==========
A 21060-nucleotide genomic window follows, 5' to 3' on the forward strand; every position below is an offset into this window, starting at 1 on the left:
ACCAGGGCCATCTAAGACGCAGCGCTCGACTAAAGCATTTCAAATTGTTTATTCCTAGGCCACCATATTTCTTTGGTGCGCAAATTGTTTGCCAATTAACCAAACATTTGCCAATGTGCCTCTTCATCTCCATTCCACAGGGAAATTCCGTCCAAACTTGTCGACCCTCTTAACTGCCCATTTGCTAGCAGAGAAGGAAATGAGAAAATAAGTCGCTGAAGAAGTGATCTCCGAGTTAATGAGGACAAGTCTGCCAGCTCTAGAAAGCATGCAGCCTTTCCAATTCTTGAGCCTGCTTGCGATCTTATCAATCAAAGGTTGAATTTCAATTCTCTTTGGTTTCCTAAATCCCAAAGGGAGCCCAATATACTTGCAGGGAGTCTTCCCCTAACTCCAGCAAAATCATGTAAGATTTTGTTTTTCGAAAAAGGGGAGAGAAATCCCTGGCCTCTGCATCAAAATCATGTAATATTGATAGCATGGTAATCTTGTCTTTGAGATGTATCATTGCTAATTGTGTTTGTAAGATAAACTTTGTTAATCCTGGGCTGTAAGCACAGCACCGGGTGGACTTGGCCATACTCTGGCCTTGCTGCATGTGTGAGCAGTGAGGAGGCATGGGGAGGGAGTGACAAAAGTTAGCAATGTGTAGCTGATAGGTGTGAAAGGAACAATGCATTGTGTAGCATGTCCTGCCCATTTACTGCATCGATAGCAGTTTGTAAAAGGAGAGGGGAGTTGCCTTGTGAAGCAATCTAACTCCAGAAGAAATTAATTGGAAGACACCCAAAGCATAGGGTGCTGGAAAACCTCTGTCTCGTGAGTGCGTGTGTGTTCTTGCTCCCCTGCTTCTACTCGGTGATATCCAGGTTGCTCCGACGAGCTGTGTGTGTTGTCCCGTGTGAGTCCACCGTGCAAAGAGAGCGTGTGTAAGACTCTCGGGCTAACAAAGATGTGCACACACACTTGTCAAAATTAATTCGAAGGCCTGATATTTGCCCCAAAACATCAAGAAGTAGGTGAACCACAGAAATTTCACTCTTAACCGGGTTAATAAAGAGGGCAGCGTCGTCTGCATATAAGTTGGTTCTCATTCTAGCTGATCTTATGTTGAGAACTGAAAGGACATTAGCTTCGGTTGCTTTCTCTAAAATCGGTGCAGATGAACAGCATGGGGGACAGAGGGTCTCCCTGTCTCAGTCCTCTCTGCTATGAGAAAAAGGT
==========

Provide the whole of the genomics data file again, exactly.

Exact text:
A 21060-nucleotide genomic window follows, 5' to 3' on the forward strand; every position below is an offset into this window, starting at 1 on the left:
ACCAGGGCCATCTAAGACGCAGCGCTCGACTAAAGCATTTCAAATTGTTTATTCCTAGGCCACCATATTTCTTTGGTGCGCAAATTGTTTGCCAATTAACCAAACATTTGCCAATGTGCCTCTTCATCTCCATTCCACAGGGAAATTCCGTCCAAACTTGTCGACCCTCTTAACTGCCCATTTGCTAGCAGAGAAGGAAATGAGAAAATAAGTCGCTGAAGAAGTGATCTCCGAGTTAATGAGGACAAGTCTGCCAGCTCTAGAAAGCATGCAGCCTTTCCAATTCTTGAGCCTGCTTGCGATCTTATCAATCAAAGGTTGAATTTCAATTCTCTTTGGTTTCCTAAATCCCAAAGGGAGCCCAATATACTTGCAGGGAGTCTTCCCCTAACTCCAGCAAAATCATGTAAGATTTTGTTTTTCGAAAAAGGGGAGAGAAATCCCTGGCCTCTGCATCAAAATCATGTAATATTGATAGCATGGTAATCTTGTCTTTGAGATGTATCATTGCTAATTGTGTTTGTAAGATAAACTTTGTTAATCCTGGGCTGTAAGCACAGCACCGGGTGGACTTGGCCATACTCTGGCCTTGCTGCATGTGTGAGCAGTGAGGAGGCATGGGGAGGGAGTGACAAAAGTTAGCAATGTGTAGCTGATAGGTGTGAAAGGAACAATGCATTGTGTAGCATGTCCTGCCCATTTACTGCATCGATAGCAGTTTGTAAAAGGAGAGGGGAGTTGCCTTGTGAAGCAATCTAACTCCAGAAGAAATTAATTGGAAGACACCCAAAGCATAGGGTGCTGGAAAACCTCTGTCTCGTGAGTGCGTGTGTGTTCTTGCTCCCCTGCTTCTACTCGGTGATATCCAGGTTGCTCCGACGAGCTGTGTGTGTTGTCCCGTGTGAGTCCACCGTGCAAAGAGAGCGTGTGTAAGACTCTCGGGCTAACAAAGATGTGCACACACACTTGTCAAAATTAATTCGAAGGCCTGATATTTGCCCCAAAACATCAAGAAGTAGGTGAACCACAGAAATTTCACTCTTAACCGGGTTAATAAAGAGGGCAGCGTCGTCTGCATATAAGTTGGTTCTCATTCTAGCTGATCTTATGTTGAGAACTGAAAGGACATTAGCTTCGGTTGCTTTCTCTAAAATCGGTGCAGATGAACAGCATGGGGGACAGAGGGTCTCCCTGTCTCAGTCCTCTCTGCTATGAGAAAAAGGT